Most modern applications rely on APIs for clients to interact with them. This dependency makes it critical to design APIs that are efficient, scalable, and uniform in nature. Different frameworks have come into the picture to introduce structure and uniformity into API design.
REST has been around for a long time and is an industry standard for developing and designing APIs. gRPC is a more recent framework introduced by Google to create fast and scalable APIs.
In this article, we'll talk in detail about these frameworks and which one may be better for your use case.
What Is REST?
REST stands for representational state transfer and is the most common architectural style used to design APIs and web-based and microservices-based applications. REST is built on the standard HTTP protocol, where each RESTful web service represents a resource. These resources can be fetched or manipulated via a common interface using HTTP standard methods—GET, POST, PUT, DELETE.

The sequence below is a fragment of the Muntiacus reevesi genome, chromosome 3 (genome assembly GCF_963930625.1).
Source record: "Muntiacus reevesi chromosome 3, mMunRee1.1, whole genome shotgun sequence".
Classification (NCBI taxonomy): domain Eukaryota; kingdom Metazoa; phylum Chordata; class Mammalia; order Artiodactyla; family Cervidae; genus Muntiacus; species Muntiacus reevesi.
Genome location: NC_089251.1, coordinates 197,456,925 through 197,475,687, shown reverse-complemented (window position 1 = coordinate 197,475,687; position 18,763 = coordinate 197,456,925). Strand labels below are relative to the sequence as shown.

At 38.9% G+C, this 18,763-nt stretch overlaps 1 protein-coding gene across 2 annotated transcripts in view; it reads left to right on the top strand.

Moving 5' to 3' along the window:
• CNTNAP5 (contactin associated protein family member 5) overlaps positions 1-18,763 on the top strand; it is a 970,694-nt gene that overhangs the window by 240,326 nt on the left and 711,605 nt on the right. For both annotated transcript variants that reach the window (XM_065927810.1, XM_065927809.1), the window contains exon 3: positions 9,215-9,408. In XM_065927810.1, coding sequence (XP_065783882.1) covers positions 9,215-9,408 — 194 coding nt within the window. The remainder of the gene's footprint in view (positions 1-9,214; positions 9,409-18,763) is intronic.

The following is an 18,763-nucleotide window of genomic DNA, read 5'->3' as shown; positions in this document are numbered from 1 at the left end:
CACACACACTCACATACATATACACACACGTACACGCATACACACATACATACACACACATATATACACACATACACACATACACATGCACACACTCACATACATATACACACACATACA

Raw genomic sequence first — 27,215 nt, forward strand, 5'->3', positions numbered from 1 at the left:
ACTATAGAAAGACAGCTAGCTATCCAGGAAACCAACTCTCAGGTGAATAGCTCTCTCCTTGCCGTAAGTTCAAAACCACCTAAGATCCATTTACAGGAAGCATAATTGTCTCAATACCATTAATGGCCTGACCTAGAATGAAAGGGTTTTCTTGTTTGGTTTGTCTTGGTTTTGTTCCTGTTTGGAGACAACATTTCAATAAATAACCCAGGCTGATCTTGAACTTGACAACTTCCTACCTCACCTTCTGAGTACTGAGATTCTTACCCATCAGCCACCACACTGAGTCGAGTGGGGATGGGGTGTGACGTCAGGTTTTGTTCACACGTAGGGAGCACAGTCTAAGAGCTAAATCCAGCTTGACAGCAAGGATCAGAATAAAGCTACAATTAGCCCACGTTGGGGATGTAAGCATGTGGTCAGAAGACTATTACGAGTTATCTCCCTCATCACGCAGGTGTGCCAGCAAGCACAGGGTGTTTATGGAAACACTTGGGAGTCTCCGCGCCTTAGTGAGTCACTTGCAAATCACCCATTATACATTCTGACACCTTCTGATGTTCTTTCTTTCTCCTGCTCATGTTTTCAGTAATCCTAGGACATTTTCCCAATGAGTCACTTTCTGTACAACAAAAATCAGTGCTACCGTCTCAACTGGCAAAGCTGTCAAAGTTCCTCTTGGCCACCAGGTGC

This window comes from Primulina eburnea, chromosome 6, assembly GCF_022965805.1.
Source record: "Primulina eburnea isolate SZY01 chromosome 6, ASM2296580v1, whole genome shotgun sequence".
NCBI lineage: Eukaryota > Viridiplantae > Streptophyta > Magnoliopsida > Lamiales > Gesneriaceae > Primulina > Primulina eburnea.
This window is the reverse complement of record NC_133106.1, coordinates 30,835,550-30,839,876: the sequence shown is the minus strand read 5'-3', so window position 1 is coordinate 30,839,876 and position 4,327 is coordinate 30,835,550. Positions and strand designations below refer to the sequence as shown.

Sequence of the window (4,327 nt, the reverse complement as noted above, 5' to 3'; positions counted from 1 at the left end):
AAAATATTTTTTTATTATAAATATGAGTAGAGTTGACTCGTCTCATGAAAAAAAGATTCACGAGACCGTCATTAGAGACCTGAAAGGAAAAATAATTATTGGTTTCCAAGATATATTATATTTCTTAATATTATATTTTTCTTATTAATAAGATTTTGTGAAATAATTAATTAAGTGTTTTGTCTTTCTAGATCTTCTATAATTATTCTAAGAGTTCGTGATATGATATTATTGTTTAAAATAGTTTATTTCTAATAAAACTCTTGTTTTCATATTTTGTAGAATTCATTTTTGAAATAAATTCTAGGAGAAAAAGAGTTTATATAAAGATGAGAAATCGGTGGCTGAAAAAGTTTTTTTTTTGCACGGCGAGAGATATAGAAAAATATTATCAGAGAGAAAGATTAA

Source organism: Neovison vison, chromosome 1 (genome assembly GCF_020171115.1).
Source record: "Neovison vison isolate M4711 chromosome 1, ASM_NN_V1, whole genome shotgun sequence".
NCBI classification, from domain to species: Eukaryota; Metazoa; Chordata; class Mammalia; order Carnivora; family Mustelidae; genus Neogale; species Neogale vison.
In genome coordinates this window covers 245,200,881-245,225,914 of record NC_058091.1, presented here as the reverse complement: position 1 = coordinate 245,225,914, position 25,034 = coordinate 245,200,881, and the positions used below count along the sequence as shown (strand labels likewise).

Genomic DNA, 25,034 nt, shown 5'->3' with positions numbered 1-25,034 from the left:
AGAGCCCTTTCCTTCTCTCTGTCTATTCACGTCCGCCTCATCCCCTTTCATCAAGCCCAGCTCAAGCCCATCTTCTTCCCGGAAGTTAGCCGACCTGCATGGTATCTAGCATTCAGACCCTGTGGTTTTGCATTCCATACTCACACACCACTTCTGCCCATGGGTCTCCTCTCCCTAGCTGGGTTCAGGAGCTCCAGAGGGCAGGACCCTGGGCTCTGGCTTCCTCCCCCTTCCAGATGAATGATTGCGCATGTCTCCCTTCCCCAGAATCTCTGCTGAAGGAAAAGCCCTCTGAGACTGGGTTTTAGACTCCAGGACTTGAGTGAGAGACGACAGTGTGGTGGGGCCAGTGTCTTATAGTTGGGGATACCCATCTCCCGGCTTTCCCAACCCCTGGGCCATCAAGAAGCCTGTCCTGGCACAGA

REST APIs are:
- Client-server independent: User interface (client) concerns are separated from data storage (server) concerns.
- Stateless: communication between the client and server contains all information necessary to process the request.
- Cacheable: REST resources are cacheable on the client or server side for improved performance.
REST APIs are designed to provide a uniform interface where all components follow the same rules to interact with each other. In addition, the design is based on a layered architecture, so each component can only view the actual layer it's interacting with.
What Is gRPC?
Google Remote Procedure Call, or gRPC, was created on top of the RPC protocol. The RPC protocol is an open-source, cross-platform, high-speed communication protocol built using HTTP 2.0 and is widely used for inter-service communication in distributed applications.